Sunday, July 19, 2015

remembering mahmoud asgari and ayaz marhoni



ten years ago today, two kids -- who were both under the age of 18 when they were arrested -- were executed in iran. their names were mahmoud asgari and ayaz marhoni. according to amnesty international, an "18-year-old, identified only as A. M. and a minor, Mahmoud A, were publicly hanged in the north-eastern city of Mashhad. According to reports, they were convicted of sexual assault on a 13-year-old boy and had been detained 14 months ago. Prior to their execution, the two were also given 228 lashes each for drinking, disturbing the peace and theft."

to go back to the age of the these kids, amnesty said that "Amnesty International believes that Mahmoud Asgari was 15 or 16 and Ayaz Marhoni was 16 or 17 at the time of the crime."

in other words, if you go by that understanding of the case, 15 and 16 year olds were later executed for sexually assaulting 13 year old. in iran, the age of consent for men at that time was 18. so, none of them could have consented to sexual activity, legally speaking, not that you can consent to homosexuality anyway. on top of that, sexual relationship between two men is illegal and per ja'fari (shia) madhab (school of thought) carries the death penalty.

however, ja'fari madhab prohibits the execution of minors, which according to ja'far madhab is age 15 (the age in which you're considered adult and which you can marry). so, unless a 13 year old does something so heinous (like murder), you can't kill him under shia sharia law. as such, when three teenage boys are caught having sex intoxicated in an alley... what do you do? you kill the ones you can, even if you have to let some fishes go in the process. but the ones you want to kill, now you can kill them without any issues because they committed a heinous (rape) crime... as a boy cannot consent under 15 to have sex with someone over the age 15.

so, there are no issues with that case if you're a shia muslim. unless, you're a shia muslim who want to live under the united nations convention on the rights of the child that you country had signed and which, in that case, your country would be in violation of.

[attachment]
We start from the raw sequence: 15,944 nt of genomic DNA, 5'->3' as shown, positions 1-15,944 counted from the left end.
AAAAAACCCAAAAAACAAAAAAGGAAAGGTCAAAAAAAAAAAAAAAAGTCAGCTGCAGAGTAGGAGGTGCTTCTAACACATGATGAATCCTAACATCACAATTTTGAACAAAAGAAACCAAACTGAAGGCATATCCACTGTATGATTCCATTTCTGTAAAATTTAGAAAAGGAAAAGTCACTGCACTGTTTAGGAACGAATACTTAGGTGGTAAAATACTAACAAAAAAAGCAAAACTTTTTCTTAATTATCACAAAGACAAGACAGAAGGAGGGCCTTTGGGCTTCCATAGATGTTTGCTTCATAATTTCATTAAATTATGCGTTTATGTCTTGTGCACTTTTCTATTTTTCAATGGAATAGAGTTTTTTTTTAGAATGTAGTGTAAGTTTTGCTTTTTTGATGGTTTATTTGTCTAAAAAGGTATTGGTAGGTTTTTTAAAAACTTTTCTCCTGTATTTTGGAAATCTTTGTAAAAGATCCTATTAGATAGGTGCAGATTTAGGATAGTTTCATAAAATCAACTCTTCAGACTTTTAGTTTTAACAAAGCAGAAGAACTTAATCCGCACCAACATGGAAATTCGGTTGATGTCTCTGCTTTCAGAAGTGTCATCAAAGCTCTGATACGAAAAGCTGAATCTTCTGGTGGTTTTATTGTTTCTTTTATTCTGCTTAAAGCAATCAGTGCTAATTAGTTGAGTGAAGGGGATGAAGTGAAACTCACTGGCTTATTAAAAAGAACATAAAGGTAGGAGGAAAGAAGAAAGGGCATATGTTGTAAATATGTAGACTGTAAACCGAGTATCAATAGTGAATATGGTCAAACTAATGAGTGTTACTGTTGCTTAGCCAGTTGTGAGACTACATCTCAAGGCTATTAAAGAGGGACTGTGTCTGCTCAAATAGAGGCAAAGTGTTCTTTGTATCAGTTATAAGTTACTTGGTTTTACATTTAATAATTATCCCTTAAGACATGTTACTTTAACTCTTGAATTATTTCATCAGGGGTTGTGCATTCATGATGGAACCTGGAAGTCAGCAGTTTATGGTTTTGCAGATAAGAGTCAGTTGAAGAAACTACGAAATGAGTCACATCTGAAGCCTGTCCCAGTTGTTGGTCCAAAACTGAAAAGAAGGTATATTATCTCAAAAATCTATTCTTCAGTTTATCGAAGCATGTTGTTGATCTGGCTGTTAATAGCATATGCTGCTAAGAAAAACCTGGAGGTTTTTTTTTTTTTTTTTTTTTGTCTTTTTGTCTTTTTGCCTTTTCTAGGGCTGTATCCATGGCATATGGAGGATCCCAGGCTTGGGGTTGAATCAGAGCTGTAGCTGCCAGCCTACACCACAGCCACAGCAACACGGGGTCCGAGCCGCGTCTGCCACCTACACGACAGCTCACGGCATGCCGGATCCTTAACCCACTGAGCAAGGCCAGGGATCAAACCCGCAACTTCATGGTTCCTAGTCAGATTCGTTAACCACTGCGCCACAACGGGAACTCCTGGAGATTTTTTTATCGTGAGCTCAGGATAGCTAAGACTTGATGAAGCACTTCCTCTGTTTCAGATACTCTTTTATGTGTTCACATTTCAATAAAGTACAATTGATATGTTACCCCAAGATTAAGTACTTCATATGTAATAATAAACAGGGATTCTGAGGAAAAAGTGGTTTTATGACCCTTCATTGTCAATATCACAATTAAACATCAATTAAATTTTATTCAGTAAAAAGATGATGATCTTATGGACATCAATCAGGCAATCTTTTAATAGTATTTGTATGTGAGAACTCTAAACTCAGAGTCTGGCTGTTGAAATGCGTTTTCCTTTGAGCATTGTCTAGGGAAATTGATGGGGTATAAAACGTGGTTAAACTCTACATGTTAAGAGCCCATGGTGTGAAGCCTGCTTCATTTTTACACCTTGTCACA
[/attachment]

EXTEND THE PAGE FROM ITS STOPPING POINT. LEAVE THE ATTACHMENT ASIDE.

basically, iran was screwed on all sides on this case. its 'clean' case was not so clean because neither the human rights defenders nor the gays were agreeing with their version (the gays saying the kids were gay, the human rights defenders focusing on child execution).

as a queer muslim, this case was a learning experience for me, and you could say that it had totally changed the trajectory of my life. when the story came out, i was put in a really bad situation: i knew enough about the case that i could help future victims; i also knew for a fact that there were people who would be highly in danger if i did so.

at the time, i was in the midst of negotiations with a big publisher. they were going to publish my book "illegal citizens" (which was published later in 2008). i had gotten a contract just a few weeks earlier that was dated for august 25th. but the publisher changed its mind. in order for that publisher to publish my book, i needed to take out one story.

the story in question told the life of one gay iranian in an upper class system, a story meant to showcase the diversity we live under as queer muslims as well as the hypocrisy of countries like iran and saudi arabia-- countries in which there are an elite group of people who are exempt from what the rest of people deal with. "the tehranian" in the book is about a young gay man who happens to be the son of a powerful ayatollah. his life, unlike the lives of many gays in that country who refuse to live other lives, is not in danger. he lives a privileged life, not very different of the many meth-addict gays you find on gay apps and clubs in new york city or paris. and even though his "lifestyle" is one i couldn't live, i knew his story was important in my book.